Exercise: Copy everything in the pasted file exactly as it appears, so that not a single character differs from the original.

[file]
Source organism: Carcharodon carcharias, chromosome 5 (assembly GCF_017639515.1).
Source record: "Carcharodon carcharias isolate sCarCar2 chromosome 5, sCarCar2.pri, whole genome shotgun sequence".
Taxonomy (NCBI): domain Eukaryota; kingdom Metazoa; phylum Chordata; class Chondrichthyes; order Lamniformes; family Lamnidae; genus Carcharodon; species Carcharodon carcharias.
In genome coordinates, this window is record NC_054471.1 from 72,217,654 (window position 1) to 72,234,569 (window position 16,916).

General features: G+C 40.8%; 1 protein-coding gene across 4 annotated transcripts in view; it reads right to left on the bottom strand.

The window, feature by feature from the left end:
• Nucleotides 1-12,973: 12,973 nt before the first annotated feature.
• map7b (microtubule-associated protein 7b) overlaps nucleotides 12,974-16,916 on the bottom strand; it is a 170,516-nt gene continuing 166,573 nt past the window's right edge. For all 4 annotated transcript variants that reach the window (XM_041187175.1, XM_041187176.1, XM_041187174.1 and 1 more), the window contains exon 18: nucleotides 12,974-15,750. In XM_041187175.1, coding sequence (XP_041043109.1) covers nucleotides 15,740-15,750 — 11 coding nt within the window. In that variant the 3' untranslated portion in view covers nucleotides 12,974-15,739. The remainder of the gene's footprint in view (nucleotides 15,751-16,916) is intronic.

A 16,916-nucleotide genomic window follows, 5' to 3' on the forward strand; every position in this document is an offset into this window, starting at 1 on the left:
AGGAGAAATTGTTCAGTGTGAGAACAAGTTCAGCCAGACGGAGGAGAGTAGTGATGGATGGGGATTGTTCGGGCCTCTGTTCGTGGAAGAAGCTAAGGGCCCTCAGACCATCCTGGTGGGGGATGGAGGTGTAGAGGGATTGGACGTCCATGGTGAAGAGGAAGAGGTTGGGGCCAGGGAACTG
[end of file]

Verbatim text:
Source organism: Carcharodon carcharias, chromosome 5 (assembly GCF_017639515.1).
Source record: "Carcharodon carcharias isolate sCarCar2 chromosome 5, sCarCar2.pri, whole genome shotgun sequence".
Taxonomy (NCBI): domain Eukaryota; kingdom Metazoa; phylum Chordata; class Chondrichthyes; order Lamniformes; family Lamnidae; genus Carcharodon; species Carcharodon carcharias.
In genome coordinates, this window is record NC_054471.1 from 72,217,654 (window position 1) to 72,234,569 (window position 16,916).

General features: G+C 40.8%; 1 protein-coding gene across 4 annotated transcripts in view; it reads right to left on the bottom strand.

The window, feature by feature from the left end:
• Nucleotides 1-12,973: 12,973 nt before the first annotated feature.
• map7b (microtubule-associated protein 7b) overlaps nucleotides 12,974-16,916 on the bottom strand; it is a 170,516-nt gene continuing 166,573 nt past the window's right edge. For all 4 annotated transcript variants that reach the window (XM_041187175.1, XM_041187176.1, XM_041187174.1 and 1 more), the window contains exon 18: nucleotides 12,974-15,750. In XM_041187175.1, coding sequence (XP_041043109.1) covers nucleotides 15,740-15,750 — 11 coding nt within the window. In that variant the 3' untranslated portion in view covers nucleotides 12,974-15,739. The remainder of the gene's footprint in view (nucleotides 15,751-16,916) is intronic.

A 16,916-nucleotide genomic window follows, 5' to 3' on the forward strand; every position in this document is an offset into this window, starting at 1 on the left:
AGGAGAAATTGTTCAGTGTGAGAACAAGTTCAGCCAGACGGAGGAGAGTAGTGATGGATGGGGATTGTTCGGGCCTCTGTTCGTGGAAGAAGCTAAGGGCCCTCAGACCATCCTGGTGGGGGATGGAGGTGTAGAGGGATTGGACGTCCATGGTGAAGAGGAAGAGGTTGGGGCCAGGGAACTG